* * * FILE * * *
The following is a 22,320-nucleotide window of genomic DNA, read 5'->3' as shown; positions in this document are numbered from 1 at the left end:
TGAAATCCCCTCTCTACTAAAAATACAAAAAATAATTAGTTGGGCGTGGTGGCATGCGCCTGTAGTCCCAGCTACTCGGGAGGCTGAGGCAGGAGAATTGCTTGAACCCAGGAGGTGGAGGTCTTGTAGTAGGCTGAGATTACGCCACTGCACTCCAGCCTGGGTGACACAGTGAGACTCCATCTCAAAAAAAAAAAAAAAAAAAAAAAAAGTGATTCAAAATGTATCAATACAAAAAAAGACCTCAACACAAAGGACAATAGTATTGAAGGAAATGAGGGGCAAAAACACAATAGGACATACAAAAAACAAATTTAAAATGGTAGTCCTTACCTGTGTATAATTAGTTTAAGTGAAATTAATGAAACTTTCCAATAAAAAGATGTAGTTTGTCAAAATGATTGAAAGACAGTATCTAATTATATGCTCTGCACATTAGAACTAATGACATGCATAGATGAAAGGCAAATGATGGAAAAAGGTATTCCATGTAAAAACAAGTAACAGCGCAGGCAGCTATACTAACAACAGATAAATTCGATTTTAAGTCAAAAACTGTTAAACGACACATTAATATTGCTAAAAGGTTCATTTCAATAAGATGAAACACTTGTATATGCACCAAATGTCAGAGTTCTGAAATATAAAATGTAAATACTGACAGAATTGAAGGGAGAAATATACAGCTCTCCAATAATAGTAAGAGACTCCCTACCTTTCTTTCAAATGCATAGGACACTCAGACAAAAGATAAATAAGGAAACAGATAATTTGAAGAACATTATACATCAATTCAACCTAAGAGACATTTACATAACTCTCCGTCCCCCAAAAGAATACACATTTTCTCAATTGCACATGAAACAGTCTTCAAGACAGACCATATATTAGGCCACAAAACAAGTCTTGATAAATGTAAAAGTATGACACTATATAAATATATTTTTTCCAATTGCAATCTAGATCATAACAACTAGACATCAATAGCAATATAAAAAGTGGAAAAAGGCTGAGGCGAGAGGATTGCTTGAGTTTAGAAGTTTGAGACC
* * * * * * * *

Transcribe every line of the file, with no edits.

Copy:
The following is a 22,320-nucleotide window of genomic DNA, read 5'->3' as shown; positions in this document are numbered from 1 at the left end:
TGAAATCCCCTCTCTACTAAAAATACAAAAAATAATTAGTTGGGCGTGGTGGCATGCGCCTGTAGTCCCAGCTACTCGGGAGGCTGAGGCAGGAGAATTGCTTGAACCCAGGAGGTGGAGGTCTTGTAGTAGGCTGAGATTACGCCACTGCACTCCAGCCTGGGTGACACAGTGAGACTCCATCTCAAAAAAAAAAAAAAAAAAAAAAAAAGTGATTCAAAATGTATCAATACAAAAAAAGACCTCAACACAAAGGACAATAGTATTGAAGGAAATGAGGGGCAAAAACACAATAGGACATACAAAAAACAAATTTAAAATGGTAGTCCTTACCTGTGTATAATTAGTTTAAGTGAAATTAATGAAACTTTCCAATAAAAAGATGTAGTTTGTCAAAATGATTGAAAGACAGTATCTAATTATATGCTCTGCACATTAGAACTAATGACATGCATAGATGAAAGGCAAATGATGGAAAAAGGTATTCCATGTAAAAACAAGTAACAGCGCAGGCAGCTATACTAACAACAGATAAATTCGATTTTAAGTCAAAAACTGTTAAACGACACATTAATATTGCTAAAAGGTTCATTTCAATAAGATGAAACACTTGTATATGCACCAAATGTCAGAGTTCTGAAATATAAAATGTAAATACTGACAGAATTGAAGGGAGAAATATACAGCTCTCCAATAATAGTAAGAGACTCCCTACCTTTCTTTCAAATGCATAGGACACTCAGACAAAAGATAAATAAGGAAACAGATAATTTGAAGAACATTATACATCAATTCAACCTAAGAGACATTTACATAACTCTCCGTCCCCCAAAAGAATACACATTTTCTCAATTGCACATGAAACAGTCTTCAAGACAGACCATATATTAGGCCACAAAACAAGTCTTGATAAATGTAAAAGTATGACACTATATAAATATATTTTTTCCAATTGCAATCTAGATCATAACAACTAGACATCAATAGCAATATAAAAAGTGGAAAAAGGCTGAGGCGAGAGGATTGCTTGAGTTTAGAAGTTTGAGACC